Risk factors for mortality in hospitalized patients with COVID-19 at the start of the pandemic in Belgium: a retrospective cohort study
BMC Infectious Diseases volume 20, Article number: 897 (2020)
Belgium was among the first countries in Europe with confirmed coronavirus disease 2019 (COVID-19) cases. Since the first diagnosis on February 3rd, the epidemic has quickly evolved, with Belgium at the crossroads of Europe, being one of the hardest hit countries. Although risk factors for severe disease in COVID-19 patients have been described in Chinese and United States (US) cohorts, good quality studies reporting on clinical characteristics, risk factors and outcome of European COVID-19 patients are still scarce.
This study describes the clinical characteristics, complications and outcomes of 319 hospitalized COVID-19 patients, admitted to a tertiary care center at the start of the pandemic in Belgium, and aims to identify the main risk factors for in-hospital mortality in a European context using univariate and multivariate logistic regression analysis.
Most patients were male (60%), the median age was 74 (IQR 61–83) and 20% of patients were admitted to the intensive care unit, of whom 63% needed invasive mechanical ventilation. The overall case fatality rate was 25%. The best predictors of in-hospital mortality in multivariate analysis were older age, and renal insufficiency, higher lactate dehydrogenase and thrombocytopenia. Patients admitted early in the epidemic had a higher mortality compared to patients admitted later in the epidemic. In univariate analysis, patients with obesity did have an overall increased risk of death, while overweight on the other hand showed a trend towards lower mortality.
Most patients hospitalized with COVID-19 during the first weeks of the epidemic in Belgium were admitted with severe disease and the overall case fatality rate was high. The identified risk factors for mortality are not easily amenable at short term, underscoring the lasting need of effective therapeutic and preventative measures.
A major outbreak of a respiratory illness caused by the novel beta-coronavirus SARS-CoV-2 started in Wuhan, China late 2019 and has since spread rapidly throughout the world . The disease, termed Coronavirus Disease 2019 (COVID-19), has been declared a pandemic by the World Health Organization (WHO), with over 37 million confirmed cases and one million deaths to date [2, 3].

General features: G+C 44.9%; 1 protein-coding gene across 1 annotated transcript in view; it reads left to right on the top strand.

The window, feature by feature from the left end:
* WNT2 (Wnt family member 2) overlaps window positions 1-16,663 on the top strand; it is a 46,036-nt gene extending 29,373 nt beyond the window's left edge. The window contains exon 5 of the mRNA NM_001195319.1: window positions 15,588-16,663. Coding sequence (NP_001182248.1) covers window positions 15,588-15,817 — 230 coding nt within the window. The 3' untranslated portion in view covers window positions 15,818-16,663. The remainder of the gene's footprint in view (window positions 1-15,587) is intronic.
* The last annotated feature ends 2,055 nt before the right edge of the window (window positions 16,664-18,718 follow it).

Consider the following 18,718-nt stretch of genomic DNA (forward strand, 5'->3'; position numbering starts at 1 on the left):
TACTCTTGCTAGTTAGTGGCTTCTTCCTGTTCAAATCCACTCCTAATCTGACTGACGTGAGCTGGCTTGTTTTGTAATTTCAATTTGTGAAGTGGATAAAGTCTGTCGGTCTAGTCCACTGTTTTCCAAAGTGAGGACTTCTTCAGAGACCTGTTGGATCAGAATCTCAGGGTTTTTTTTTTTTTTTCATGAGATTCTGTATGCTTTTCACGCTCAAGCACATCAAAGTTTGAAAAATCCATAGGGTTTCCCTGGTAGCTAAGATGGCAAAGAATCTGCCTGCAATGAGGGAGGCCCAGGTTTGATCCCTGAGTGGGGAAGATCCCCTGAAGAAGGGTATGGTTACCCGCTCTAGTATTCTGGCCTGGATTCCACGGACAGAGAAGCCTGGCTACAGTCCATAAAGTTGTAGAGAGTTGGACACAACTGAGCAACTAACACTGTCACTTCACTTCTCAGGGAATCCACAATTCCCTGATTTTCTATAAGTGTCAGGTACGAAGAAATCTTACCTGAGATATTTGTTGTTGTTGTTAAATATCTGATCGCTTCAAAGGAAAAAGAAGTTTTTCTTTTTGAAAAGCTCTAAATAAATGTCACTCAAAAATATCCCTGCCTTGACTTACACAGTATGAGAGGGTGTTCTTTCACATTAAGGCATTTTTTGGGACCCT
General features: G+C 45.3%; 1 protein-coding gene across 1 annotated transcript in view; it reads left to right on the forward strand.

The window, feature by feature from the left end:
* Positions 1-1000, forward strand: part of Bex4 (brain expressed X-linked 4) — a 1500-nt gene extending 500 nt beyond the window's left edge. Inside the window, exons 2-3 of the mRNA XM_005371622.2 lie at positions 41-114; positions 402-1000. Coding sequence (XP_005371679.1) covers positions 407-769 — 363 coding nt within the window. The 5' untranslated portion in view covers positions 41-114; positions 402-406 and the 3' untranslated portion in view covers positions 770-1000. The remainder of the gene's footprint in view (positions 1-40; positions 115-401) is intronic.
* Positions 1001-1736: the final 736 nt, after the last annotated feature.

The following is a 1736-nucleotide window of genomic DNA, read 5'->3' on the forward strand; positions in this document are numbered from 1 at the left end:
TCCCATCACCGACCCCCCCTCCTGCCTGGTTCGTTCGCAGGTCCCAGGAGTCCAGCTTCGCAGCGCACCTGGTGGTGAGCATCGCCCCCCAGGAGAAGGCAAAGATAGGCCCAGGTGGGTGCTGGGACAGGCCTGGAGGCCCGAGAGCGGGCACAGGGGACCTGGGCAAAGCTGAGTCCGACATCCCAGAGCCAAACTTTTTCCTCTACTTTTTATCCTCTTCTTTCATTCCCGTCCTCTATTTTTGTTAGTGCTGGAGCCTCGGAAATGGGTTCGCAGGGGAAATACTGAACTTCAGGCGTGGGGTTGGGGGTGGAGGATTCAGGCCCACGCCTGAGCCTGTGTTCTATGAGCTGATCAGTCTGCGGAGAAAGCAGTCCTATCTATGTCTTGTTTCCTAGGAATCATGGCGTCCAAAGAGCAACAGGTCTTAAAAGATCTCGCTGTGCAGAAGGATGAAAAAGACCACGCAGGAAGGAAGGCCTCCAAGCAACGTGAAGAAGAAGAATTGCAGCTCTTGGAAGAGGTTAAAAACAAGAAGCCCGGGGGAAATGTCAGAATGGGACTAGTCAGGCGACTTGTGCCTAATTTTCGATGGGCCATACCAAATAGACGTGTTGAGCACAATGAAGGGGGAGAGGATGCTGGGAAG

Several publications addressed clinical characteristics of hospitalized COVID-19 patients during the early weeks of the pandemic and determined risk factors for severe disease in Chinese and US cohorts [4, 5]. However, there are differences between Chinese, US and European populations that could have an impact on the generalizability of these results and the translatability to European patients. Thus far comparable good-quality studies in a European context are scarce [6, 7].
Belgium was among the first countries in Europe with confirmed COVID-19 cases . Since the first diagnosis on February 3rd, the epidemic has quickly evolved with Belgium, at the crossroads of Europe, being one of the hardest hit countries [9, 10]. The aim of our study was to describe the clinical characteristics of COVID-19 patients in a tertiary care centre early in the Belgian epidemic and identify independent risk factors for hospital mortality.
This retrospective cohort study was conducted at the Jessa Hospital in Hasselt, a 981 bed non-academic tertiary care centre located in the centre of the outbreak in Belgium . All patients aged 16 years or older, admitted to hospital for at least 24 h with confirmed COVID-19 until April 15, were included in the study.